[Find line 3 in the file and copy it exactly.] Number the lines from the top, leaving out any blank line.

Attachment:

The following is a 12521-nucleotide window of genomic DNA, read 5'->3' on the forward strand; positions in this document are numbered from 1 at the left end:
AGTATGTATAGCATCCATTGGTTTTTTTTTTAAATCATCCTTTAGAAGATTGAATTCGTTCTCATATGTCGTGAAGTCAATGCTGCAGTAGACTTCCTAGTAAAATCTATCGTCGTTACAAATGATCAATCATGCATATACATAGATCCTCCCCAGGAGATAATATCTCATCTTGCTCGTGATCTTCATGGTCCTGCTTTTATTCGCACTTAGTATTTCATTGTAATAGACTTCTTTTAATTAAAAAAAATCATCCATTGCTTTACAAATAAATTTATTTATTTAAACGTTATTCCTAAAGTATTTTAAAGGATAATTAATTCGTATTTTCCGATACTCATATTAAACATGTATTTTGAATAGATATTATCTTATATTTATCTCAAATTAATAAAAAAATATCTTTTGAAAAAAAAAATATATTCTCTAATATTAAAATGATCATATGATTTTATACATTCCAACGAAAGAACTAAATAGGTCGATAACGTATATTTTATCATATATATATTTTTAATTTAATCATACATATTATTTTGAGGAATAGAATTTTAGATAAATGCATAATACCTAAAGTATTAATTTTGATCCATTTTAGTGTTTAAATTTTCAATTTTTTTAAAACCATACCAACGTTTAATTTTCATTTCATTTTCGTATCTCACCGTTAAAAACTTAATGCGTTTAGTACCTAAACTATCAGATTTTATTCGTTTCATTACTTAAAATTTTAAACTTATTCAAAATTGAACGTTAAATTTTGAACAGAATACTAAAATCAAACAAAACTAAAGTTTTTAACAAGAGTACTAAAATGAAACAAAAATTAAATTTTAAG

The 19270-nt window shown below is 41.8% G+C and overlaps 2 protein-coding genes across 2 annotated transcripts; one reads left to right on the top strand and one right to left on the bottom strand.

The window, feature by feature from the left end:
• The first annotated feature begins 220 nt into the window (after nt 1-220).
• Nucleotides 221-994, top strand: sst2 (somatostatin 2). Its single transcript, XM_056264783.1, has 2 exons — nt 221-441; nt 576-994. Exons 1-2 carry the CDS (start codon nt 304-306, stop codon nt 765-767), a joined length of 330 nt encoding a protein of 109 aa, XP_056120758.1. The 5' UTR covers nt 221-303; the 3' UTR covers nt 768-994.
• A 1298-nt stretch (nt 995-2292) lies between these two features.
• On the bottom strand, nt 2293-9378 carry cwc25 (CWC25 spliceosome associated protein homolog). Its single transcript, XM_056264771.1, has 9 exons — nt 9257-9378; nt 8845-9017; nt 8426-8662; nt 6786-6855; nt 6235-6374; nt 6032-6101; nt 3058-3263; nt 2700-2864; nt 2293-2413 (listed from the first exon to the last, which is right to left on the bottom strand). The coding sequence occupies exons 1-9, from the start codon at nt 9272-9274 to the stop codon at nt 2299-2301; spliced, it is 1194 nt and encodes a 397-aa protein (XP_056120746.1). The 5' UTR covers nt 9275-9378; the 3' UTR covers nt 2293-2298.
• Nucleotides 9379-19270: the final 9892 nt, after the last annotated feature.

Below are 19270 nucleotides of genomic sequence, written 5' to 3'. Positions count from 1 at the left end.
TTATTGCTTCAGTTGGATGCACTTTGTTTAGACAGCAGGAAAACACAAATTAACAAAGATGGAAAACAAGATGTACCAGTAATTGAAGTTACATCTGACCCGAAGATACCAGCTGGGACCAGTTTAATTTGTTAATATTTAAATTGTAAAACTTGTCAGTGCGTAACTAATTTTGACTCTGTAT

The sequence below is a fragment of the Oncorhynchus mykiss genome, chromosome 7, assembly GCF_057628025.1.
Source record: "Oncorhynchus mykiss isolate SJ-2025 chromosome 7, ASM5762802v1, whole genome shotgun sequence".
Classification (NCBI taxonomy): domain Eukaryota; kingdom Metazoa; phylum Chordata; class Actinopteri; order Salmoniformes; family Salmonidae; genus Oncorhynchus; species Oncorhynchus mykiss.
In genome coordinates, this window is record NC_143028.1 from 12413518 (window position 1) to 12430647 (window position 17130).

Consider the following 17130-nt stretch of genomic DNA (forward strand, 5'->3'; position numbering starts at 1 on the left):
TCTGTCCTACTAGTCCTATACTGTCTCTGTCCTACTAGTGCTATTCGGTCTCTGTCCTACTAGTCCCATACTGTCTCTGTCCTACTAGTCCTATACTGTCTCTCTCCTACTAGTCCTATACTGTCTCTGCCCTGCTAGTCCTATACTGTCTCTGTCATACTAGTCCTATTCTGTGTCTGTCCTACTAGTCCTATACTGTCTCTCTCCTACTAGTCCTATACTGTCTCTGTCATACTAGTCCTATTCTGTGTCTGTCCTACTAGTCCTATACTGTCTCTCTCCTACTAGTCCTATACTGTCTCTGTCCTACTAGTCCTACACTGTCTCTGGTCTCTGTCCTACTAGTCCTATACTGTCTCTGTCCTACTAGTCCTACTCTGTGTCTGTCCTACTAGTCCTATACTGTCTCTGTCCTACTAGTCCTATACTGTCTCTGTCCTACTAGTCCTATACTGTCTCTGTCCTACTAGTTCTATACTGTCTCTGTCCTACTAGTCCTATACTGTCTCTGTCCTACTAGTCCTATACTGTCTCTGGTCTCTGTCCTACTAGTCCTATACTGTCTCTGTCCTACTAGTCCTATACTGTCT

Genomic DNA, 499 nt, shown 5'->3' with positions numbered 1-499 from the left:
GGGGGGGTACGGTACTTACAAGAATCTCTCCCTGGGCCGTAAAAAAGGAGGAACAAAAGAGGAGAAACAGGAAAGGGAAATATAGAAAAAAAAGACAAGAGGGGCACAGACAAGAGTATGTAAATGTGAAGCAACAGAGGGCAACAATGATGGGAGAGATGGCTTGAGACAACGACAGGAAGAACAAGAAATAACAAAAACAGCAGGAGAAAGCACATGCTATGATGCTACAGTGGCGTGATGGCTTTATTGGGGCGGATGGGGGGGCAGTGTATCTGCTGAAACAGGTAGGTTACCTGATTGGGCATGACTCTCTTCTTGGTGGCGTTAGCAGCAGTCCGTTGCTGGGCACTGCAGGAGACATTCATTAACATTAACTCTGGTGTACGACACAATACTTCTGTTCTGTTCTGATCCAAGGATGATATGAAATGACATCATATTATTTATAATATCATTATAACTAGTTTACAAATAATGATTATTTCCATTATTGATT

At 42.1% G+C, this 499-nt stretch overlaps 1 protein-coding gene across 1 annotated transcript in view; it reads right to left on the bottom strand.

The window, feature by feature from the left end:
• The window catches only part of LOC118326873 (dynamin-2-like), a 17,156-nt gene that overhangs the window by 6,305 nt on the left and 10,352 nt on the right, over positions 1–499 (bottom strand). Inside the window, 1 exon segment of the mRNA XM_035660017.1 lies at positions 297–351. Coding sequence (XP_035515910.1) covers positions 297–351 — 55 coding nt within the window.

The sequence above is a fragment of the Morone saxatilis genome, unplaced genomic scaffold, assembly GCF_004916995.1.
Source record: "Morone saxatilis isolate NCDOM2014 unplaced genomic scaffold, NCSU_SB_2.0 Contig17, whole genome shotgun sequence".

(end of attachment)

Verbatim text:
The 19270-nt window shown below is 41.8% G+C and overlaps 2 protein-coding genes across 2 annotated transcripts; one reads left to right on the top strand and one right to left on the bottom strand.